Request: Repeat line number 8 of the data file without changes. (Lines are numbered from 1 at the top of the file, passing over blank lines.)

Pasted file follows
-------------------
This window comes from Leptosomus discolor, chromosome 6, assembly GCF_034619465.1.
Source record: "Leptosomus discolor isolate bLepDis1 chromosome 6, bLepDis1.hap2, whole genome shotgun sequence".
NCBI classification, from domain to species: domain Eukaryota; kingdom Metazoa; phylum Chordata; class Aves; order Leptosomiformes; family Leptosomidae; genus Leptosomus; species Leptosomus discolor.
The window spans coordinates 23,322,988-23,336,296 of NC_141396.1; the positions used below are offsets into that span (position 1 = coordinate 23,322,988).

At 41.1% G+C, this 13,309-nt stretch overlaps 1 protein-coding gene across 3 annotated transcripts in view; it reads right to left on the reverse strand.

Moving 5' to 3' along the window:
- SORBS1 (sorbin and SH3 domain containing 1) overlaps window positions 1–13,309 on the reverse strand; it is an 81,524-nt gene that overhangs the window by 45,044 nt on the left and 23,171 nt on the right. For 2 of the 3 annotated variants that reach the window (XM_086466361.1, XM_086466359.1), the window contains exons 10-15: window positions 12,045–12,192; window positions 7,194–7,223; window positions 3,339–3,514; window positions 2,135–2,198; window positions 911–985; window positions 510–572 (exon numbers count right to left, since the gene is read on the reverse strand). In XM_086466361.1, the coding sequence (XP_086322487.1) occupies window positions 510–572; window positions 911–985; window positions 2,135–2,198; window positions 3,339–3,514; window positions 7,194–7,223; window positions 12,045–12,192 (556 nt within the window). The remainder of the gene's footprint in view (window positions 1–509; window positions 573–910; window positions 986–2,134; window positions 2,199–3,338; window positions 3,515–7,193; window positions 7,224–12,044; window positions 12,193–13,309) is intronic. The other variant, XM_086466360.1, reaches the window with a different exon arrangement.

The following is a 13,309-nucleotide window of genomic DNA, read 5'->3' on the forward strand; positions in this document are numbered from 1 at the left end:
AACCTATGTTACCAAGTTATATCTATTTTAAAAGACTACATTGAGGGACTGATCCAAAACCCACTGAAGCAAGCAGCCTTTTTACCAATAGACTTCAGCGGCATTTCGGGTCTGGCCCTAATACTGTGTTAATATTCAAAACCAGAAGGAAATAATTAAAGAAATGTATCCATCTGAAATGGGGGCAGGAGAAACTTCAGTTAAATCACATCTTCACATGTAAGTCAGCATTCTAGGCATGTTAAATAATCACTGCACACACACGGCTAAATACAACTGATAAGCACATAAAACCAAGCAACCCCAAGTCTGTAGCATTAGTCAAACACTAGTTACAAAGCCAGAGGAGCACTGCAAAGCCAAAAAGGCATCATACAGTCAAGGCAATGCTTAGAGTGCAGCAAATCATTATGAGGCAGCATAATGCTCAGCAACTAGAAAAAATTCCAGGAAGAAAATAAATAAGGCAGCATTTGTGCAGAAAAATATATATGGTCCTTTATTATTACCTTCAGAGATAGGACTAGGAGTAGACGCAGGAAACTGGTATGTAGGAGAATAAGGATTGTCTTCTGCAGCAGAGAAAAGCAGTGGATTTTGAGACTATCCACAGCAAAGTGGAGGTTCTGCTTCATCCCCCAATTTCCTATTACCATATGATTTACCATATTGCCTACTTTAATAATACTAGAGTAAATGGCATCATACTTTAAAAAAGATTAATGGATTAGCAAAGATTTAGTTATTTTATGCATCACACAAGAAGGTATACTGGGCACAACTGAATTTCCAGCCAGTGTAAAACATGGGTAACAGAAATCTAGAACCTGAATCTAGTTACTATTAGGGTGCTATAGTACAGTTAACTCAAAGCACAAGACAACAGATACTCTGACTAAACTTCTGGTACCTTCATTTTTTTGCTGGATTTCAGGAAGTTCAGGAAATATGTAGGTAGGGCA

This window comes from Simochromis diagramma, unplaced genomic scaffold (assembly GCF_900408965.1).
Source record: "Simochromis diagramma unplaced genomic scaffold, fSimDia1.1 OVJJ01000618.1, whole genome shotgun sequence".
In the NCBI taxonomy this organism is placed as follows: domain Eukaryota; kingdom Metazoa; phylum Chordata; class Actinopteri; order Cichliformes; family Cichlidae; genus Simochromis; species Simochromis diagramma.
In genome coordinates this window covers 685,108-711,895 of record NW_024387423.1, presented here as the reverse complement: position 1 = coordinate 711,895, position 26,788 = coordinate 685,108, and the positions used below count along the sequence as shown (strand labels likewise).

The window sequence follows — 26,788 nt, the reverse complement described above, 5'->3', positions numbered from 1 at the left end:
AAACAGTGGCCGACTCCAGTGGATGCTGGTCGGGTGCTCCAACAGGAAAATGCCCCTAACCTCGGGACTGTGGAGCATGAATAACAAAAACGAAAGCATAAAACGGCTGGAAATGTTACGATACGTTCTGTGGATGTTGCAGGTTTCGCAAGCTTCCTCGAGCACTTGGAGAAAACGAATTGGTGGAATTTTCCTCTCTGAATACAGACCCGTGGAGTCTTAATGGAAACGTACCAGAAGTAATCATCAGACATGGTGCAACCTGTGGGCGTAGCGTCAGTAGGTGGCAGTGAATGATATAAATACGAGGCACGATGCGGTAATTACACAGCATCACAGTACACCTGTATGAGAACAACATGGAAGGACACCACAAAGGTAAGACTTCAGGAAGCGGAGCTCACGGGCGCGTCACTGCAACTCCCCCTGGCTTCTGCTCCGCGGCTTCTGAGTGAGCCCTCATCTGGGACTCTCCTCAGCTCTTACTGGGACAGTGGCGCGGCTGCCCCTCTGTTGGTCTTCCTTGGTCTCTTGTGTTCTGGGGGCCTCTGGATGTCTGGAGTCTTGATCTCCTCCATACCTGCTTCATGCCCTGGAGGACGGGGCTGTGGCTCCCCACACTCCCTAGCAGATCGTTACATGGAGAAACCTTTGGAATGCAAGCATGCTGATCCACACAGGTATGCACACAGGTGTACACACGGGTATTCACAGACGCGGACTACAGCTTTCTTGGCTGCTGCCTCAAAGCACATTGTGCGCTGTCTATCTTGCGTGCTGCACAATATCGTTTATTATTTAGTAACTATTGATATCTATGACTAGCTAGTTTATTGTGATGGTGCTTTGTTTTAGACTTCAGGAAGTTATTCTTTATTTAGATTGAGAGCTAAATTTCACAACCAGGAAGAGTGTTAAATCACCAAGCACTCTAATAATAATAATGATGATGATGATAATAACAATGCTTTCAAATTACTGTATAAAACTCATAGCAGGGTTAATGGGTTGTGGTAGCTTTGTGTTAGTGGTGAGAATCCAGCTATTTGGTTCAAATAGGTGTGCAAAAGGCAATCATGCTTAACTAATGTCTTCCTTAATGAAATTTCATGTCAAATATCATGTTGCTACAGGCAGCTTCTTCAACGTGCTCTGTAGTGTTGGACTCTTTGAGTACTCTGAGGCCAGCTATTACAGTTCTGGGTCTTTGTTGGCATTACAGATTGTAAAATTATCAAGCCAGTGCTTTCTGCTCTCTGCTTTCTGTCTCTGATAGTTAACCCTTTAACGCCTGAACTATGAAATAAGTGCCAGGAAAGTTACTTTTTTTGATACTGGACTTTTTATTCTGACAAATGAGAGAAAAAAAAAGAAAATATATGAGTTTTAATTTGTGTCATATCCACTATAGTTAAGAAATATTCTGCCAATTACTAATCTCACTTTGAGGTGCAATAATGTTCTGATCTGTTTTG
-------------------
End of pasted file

The following is a 13,309-nucleotide window of genomic DNA, read 5'->3' on the forward strand; positions in this document are numbered from 1 at the left end: